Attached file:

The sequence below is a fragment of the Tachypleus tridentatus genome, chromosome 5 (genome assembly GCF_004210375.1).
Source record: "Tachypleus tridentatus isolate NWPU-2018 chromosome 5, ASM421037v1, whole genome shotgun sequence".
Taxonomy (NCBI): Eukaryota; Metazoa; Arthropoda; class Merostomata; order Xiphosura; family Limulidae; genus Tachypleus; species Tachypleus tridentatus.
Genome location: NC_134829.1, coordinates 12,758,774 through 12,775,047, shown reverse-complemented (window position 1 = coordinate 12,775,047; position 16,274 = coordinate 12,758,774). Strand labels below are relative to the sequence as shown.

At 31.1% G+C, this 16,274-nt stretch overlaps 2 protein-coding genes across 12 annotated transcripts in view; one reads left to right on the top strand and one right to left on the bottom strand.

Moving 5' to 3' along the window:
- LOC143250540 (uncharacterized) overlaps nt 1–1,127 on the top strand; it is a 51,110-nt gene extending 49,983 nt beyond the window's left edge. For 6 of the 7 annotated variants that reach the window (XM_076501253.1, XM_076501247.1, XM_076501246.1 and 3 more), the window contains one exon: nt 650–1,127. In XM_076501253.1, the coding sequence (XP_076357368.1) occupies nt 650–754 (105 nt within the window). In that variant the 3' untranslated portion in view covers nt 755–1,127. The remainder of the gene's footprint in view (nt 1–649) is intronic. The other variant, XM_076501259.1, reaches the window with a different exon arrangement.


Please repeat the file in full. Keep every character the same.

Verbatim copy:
The sequence below is a fragment of the Tachypleus tridentatus genome, chromosome 5 (genome assembly GCF_004210375.1).
Source record: "Tachypleus tridentatus isolate NWPU-2018 chromosome 5, ASM421037v1, whole genome shotgun sequence".
Taxonomy (NCBI): Eukaryota; Metazoa; Arthropoda; class Merostomata; order Xiphosura; family Limulidae; genus Tachypleus; species Tachypleus tridentatus.
Genome location: NC_134829.1, coordinates 12,758,774 through 12,775,047, shown reverse-complemented (window position 1 = coordinate 12,775,047; position 16,274 = coordinate 12,758,774). Strand labels below are relative to the sequence as shown.

At 31.1% G+C, this 16,274-nt stretch overlaps 2 protein-coding genes across 12 annotated transcripts in view; one reads left to right on the top strand and one right to left on the bottom strand.

Moving 5' to 3' along the window:
- LOC143250540 (uncharacterized) overlaps nt 1–1,127 on the top strand; it is a 51,110-nt gene extending 49,983 nt beyond the window's left edge. For 6 of the 7 annotated variants that reach the window (XM_076501253.1, XM_076501247.1, XM_076501246.1 and 3 more), the window contains one exon: nt 650–1,127. In XM_076501253.1, the coding sequence (XP_076357368.1) occupies nt 650–754 (105 nt within the window). In that variant the 3' untranslated portion in view covers nt 755–1,127. The remainder of the gene's footprint in view (nt 1–649) is intronic. The other variant, XM_076501259.1, reaches the window with a different exon arrangement.